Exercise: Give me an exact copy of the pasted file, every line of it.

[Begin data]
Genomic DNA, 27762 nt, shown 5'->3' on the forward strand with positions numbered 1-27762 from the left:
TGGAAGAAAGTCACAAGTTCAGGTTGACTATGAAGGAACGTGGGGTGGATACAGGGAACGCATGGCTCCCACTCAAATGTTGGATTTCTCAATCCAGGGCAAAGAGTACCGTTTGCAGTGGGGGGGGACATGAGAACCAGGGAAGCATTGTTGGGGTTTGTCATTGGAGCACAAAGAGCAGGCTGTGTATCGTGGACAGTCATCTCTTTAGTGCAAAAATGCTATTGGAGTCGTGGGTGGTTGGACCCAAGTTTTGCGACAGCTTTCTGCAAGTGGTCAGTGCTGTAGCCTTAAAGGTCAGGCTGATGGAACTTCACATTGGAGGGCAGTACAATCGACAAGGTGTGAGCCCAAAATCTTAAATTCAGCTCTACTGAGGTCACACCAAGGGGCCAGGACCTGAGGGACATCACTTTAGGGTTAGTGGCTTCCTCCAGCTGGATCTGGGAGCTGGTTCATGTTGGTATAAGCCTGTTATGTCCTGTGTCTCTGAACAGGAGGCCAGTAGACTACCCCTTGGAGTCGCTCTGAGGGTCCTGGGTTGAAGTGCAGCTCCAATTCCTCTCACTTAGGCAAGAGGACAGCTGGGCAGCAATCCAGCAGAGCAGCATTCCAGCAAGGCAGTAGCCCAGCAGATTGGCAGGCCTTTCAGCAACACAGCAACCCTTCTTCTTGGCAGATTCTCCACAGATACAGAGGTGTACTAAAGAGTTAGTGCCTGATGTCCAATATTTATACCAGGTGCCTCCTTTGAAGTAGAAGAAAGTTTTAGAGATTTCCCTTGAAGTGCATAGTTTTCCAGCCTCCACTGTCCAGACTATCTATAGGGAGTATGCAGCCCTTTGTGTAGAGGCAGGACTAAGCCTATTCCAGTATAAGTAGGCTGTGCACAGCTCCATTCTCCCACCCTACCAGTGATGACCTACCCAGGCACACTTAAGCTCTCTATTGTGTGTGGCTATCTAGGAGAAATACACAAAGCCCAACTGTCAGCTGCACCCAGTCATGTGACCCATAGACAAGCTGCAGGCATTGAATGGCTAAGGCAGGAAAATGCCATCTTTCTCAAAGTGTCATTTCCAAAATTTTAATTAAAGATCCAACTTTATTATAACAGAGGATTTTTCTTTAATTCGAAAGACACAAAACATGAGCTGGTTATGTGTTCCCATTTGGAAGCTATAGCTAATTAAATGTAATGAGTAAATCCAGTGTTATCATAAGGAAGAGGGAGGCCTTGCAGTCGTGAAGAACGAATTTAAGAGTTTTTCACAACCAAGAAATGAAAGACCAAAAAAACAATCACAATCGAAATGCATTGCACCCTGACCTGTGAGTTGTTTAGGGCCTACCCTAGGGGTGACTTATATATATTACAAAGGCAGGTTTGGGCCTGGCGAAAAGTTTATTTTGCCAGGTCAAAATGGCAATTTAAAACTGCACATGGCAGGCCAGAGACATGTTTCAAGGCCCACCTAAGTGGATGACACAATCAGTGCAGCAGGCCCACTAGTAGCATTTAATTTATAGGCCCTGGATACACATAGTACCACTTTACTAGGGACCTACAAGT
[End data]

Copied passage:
Genomic DNA, 27762 nt, shown 5'->3' on the forward strand with positions numbered 1-27762 from the left:
TGGAAGAAAGTCACAAGTTCAGGTTGACTATGAAGGAACGTGGGGTGGATACAGGGAACGCATGGCTCCCACTCAAATGTTGGATTTCTCAATCCAGGGCAAAGAGTACCGTTTGCAGTGGGGGGGGACATGAGAACCAGGGAAGCATTGTTGGGGTTTGTCATTGGAGCACAAAGAGCAGGCTGTGTATCGTGGACAGTCATCTCTTTAGTGCAAAAATGCTATTGGAGTCGTGGGTGGTTGGACCCAAGTTTTGCGACAGCTTTCTGCAAGTGGTCAGTGCTGTAGCCTTAAAGGTCAGGCTGATGGAACTTCACATTGGAGGGCAGTACAATCGACAAGGTGTGAGCCCAAAATCTTAAATTCAGCTCTACTGAGGTCACACCAAGGGGCCAGGACCTGAGGGACATCACTTTAGGGTTAGTGGCTTCCTCCAGCTGGATCTGGGAGCTGGTTCATGTTGGTATAAGCCTGTTATGTCCTGTGTCTCTGAACAGGAGGCCAGTAGACTACCCCTTGGAGTCGCTCTGAGGGTCCTGGGTTGAAGTGCAGCTCCAATTCCTCTCACTTAGGCAAGAGGACAGCTGGGCAGCAATCCAGCAGAGCAGCATTCCAGCAAGGCAGTAGCCCAGCAGATTGGCAGGCCTTTCAGCAACACAGCAACCCTTCTTCTTGGCAGATTCTCCACAGATACAGAGGTGTACTAAAGAGTTAGTGCCTGATGTCCAATATTTATACCAGGTGCCTCCTTTGAAGTAGAAGAAAGTTTTAGAGATTTCCCTTGAAGTGCATAGTTTTCCAGCCTCCACTGTCCAGACTATCTATAGGGAGTATGCAGCCCTTTGTGTAGAGGCAGGACTAAGCCTATTCCAGTATAAGTAGGCTGTGCACAGCTCCATTCTCCCACCCTACCAGTGATGACCTACCCAGGCACACTTAAGCTCTCTATTGTGTGTGGCTATCTAGGAGAAATACACAAAGCCCAACTGTCAGCTGCACCCAGTCATGTGACCCATAGACAAGCTGCAGGCATTGAATGGCTAAGGCAGGAAAATGCCATCTTTCTCAAAGTGTCATTTCCAAAATTTTAATTAAAGATCCAACTTTATTATAACAGAGGATTTTTCTTTAATTCGAAAGACACAAAACATGAGCTGGTTATGTGTTCCCATTTGGAAGCTATAGCTAATTAAATGTAATGAGTAAATCCAGTGTTATCATAAGGAAGAGGGAGGCCTTGCAGTCGTGAAGAACGAATTTAAGAGTTTTTCACAACCAAGAAATGAAAGACCAAAAAAACAATCACAATCGAAATGCATTGCACCCTGACCTGTGAGTTGTTTAGGGCCTACCCTAGGGGTGACTTATATATATTACAAAGGCAGGTTTGGGCCTGGCGAAAAGTTTATTTTGCCAGGTCAAAATGGCAATTTAAAACTGCACATGGCAGGCCAGAGACATGTTTCAAGGCCCACCTAAGTGGATGACACAATCAGTGCAGCAGGCCCACTAGTAGCATTTAATTTATAGGCCCTGGATACACATAGTACCACTTTACTAGGGACCTACAAGT